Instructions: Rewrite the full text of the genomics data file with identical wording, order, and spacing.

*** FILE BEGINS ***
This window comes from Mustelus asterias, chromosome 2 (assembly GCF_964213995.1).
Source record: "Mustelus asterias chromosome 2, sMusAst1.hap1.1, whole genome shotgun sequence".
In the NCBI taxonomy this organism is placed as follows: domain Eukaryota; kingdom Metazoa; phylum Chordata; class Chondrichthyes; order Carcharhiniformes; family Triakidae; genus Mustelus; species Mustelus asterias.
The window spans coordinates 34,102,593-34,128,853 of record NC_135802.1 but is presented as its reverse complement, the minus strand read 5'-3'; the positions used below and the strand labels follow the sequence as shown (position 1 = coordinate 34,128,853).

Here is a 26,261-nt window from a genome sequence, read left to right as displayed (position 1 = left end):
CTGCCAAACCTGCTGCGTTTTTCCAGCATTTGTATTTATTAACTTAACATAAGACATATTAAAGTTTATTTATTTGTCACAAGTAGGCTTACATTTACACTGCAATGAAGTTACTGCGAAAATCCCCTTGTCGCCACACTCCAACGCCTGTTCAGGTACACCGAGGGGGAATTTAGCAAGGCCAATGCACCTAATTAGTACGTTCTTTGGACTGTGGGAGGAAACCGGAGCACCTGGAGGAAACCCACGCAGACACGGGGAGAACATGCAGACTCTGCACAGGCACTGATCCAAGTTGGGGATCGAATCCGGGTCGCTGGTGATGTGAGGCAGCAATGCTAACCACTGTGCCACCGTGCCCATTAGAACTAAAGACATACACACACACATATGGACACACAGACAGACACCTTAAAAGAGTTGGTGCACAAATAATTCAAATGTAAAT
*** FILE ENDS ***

This window comes from Mustelus asterias, chromosome 2 (assembly GCF_964213995.1).
Source record: "Mustelus asterias chromosome 2, sMusAst1.hap1.1, whole genome shotgun sequence".
In the NCBI taxonomy this organism is placed as follows: domain Eukaryota; kingdom Metazoa; phylum Chordata; class Chondrichthyes; order Carcharhiniformes; family Triakidae; genus Mustelus; species Mustelus asterias.
The window spans coordinates 34,102,593-34,128,853 of record NC_135802.1 but is presented as its reverse complement, the minus strand read 5'-3'; the positions used below and the strand labels follow the sequence as shown (position 1 = coordinate 34,128,853).

Here is a 26,261-nt window from a genome sequence, read left to right as displayed (position 1 = left end):
CTGCCAAACCTGCTGCGTTTTTCCAGCATTTGTATTTATTAACTTAACATAAGACATATTAAAGTTTATTTATTTGTCACAAGTAGGCTTACATTTACACTGCAATGAAGTTACTGCGAAAATCCCCTTGTCGCCACACTCCAACGCCTGTTCAGGTACACCGAGGGGGAATTTAGCAAGGCCAATGCACCTAATTAGTACGTTCTTTGGACTGTGGGAGGAAACCGGAGCACCTGGAGGAAACCCACGCAGACACGGGGAGAACATGCAGACTCTGCACAGGCACTGATCCAAGTTGGGGATCGAATCCGGGTCGCTGGTGATGTGAGGCAGCAATGCTAACCACTGTGCCACCGTGCCCATTAGAACTAAAGACATACACACACACATATGGACACACAGACAGACACCTTAAAAGAGTTGGTGCACAAATAATTCAAATGTAAAT